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Wii Launch: The Waiting Game

Mon 20 Nov 2006 2:40pm GMT / 9:40am EST / 6:40am PST

Following high profile events in New York and LA, GI.biz takes a look at the Wii launch elsewhere in the US.

Midnight marked the pre-Sunday launch of the Wii in North America. While Reggie Fils-Aime handed out the very first Wii unit in New York, the rest of the country was playing a waiting game.

At a Wal-Mart just north of Austin, Texas, there were two dozen people waiting to pick up one of the store's 20 allocated units. The previously stocked shelves were emptied with the games and controllers piled in the back of the store, behind the registers.

There were two types of people waiting. Of course, there were the Nintendo fans - one even wore a full-size tail coming from under his jacket, a la Star Fox. The fan boys exchanged information, claiming that "30,000 defective PS3s" had been sold already.

The other contingent was the soccer moms; some sunburned and windswept from waiting for several days outside, and some accompanied by their children.

One mother boasted that she didn't plan to sell the console she bought, unlike so many of those who picked up a PlayStation 3. But several children from her family had a ticket and were purchasing a unit, oddly.

Another mother walked off to talk to a man who had joined the end of the queue just moments before. She quietly offered to sell him a Wii - and later, in the parking lot, struck up deals with two other buyers.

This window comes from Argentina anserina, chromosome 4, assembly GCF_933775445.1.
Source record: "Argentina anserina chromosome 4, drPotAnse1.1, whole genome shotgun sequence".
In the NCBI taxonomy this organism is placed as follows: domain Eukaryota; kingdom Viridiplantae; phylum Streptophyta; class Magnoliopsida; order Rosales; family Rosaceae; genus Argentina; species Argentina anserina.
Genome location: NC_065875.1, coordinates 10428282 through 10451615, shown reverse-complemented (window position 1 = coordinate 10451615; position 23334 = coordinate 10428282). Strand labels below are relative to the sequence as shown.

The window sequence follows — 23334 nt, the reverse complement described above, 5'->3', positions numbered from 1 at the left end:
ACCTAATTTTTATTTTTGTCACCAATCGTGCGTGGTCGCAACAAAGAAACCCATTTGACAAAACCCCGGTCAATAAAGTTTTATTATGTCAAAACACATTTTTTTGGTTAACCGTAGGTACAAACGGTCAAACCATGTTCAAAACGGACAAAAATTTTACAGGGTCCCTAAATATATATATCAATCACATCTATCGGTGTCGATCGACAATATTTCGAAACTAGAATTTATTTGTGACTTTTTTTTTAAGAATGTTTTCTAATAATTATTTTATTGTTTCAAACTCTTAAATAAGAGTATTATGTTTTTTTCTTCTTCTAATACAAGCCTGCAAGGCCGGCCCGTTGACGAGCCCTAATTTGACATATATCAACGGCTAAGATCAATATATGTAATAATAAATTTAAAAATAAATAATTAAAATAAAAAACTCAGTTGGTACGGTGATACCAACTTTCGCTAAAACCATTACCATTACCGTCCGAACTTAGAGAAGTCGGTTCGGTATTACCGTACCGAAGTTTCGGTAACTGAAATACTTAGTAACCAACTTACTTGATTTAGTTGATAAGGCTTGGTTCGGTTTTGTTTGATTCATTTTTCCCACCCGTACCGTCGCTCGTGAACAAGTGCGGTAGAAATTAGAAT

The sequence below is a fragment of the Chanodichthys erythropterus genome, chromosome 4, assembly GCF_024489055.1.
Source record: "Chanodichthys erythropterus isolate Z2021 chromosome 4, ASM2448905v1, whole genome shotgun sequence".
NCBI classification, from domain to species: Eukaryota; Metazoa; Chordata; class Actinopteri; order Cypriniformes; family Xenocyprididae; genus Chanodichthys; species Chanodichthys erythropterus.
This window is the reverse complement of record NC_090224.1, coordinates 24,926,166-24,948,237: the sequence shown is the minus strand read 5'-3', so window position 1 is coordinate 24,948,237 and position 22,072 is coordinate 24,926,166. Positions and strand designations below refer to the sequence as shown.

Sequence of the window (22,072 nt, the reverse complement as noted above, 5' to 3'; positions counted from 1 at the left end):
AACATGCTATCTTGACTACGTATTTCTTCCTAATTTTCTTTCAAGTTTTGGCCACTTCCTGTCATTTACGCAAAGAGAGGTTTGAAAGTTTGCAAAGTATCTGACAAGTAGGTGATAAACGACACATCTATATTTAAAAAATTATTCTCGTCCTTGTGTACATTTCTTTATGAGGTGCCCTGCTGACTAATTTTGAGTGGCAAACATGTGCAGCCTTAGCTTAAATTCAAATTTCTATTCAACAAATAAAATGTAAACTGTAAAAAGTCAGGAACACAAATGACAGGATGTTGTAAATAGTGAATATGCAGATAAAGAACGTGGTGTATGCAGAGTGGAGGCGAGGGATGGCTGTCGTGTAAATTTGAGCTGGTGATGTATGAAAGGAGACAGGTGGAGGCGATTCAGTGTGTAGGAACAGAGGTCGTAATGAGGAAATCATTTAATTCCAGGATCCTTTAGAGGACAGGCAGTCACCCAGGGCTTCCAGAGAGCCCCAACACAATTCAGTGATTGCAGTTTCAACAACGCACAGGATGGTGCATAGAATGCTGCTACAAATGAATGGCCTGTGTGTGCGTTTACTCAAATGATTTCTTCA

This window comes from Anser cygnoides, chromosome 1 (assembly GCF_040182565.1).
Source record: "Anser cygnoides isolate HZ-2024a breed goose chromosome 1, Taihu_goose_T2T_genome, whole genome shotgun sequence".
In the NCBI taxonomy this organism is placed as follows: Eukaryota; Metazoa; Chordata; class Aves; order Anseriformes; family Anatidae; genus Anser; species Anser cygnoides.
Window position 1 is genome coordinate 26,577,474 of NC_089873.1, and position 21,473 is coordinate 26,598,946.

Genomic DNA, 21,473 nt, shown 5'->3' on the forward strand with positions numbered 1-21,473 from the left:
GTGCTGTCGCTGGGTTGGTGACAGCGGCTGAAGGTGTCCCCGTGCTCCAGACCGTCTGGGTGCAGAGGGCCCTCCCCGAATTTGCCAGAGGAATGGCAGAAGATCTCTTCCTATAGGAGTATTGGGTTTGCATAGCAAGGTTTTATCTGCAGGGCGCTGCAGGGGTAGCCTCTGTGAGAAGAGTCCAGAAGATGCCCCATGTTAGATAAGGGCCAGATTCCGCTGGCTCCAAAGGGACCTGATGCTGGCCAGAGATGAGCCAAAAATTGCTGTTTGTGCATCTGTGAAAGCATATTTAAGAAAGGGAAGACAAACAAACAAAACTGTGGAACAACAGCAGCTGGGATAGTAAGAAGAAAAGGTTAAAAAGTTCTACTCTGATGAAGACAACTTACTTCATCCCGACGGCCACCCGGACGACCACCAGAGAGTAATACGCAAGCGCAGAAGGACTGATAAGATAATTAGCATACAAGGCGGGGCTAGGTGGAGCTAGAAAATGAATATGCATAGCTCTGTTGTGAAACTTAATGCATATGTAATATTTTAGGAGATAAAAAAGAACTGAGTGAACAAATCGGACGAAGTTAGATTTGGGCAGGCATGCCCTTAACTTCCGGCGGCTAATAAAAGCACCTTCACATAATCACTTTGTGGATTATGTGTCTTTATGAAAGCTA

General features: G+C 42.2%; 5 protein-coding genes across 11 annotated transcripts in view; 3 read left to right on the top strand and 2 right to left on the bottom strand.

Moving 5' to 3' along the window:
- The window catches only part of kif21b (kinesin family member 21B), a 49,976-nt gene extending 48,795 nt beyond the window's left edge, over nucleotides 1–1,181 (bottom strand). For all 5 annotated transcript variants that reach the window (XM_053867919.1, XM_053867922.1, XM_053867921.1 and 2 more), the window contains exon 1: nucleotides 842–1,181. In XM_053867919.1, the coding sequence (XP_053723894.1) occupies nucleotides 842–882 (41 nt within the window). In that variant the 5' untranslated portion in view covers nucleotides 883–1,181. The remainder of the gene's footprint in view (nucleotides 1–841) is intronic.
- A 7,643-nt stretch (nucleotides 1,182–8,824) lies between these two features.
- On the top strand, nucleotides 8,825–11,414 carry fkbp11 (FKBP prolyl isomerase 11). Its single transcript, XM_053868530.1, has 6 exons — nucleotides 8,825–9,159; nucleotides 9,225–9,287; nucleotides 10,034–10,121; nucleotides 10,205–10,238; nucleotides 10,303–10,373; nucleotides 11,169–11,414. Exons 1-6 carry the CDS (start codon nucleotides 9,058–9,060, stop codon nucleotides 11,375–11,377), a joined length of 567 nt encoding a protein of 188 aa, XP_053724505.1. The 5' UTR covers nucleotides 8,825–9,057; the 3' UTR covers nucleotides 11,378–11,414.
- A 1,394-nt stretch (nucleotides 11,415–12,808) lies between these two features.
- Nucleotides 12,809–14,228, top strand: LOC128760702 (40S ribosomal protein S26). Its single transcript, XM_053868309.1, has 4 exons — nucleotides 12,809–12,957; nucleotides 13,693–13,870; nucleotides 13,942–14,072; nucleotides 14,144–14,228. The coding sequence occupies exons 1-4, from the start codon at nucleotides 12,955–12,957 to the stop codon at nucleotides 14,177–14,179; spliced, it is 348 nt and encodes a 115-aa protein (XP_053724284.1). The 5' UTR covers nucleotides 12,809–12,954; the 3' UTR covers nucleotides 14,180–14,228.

As she drove away, she rolled down the window to call out to a shopper who was walking away empty handed - "Wanna buy a Wii?". The asking price was US $370 - almost a third above the official price point of US $249.99.

Following Wal-Martās limited midnight launch, the majority of consumers picked up their Wii consoles on Sunday morning. Target opened at 8am, with 60 systems. First in line - and there since 2.30pm on Saturday - was lifelong Nintendo fan William. "I didnāt even bother with the PS3,ā he commented, adding that the situation as "too crazy for me to ever try".

How convinced was William that it would be worth the wait? "I am fairly positive it will be. Iām almost sure it will be. I canāt imagine this being disappointing," he said.

Standing at the end of the line, and trying in vain to sell his ticket to passers-by, was Andrew. He was one of those who took part in Friday's drive-by water balloon assault on people queueing for a PlayStation 3; the group hit five stores in total.

One hour after Target sold out of its supply of Wii units, Best Buy opened its doors, offering 63 consoles. At the front of the line was Stevie Ray, who waited in line for 30 hours.

According to Stevie Ray's father, "The real story is he tried to get the PS3 and failed by one."

His son chimed in, "I think the PlayStation 3 sort of overshadowed the Wii, so not many people knew about the Wii coming out."

Across the street, three people were waiting outside Toys R Us - despite a sign which read, 'SORRY, NO WIIS AVAILABLE'.

Back at Best Buy, the general manager opened the store's doors with a theatrical flourish, asking the crowd if they were ready for the Wii. Employees cheered the customers on, and there was applause and high-fives.

As one Wii buyer passed through checkout, a sales clerk warned, "When you get to the parking lot, hold onto this..."

Meanwhile, Stevie Ray was also on his way home, carrying two large bags. His father said that he'd picked up every single extra available, explaining that if his son waited for 30 hours to buy a console with his own money, the least a parent could do was to pay for the accessories. The total bill? Just a touch over US $1200.

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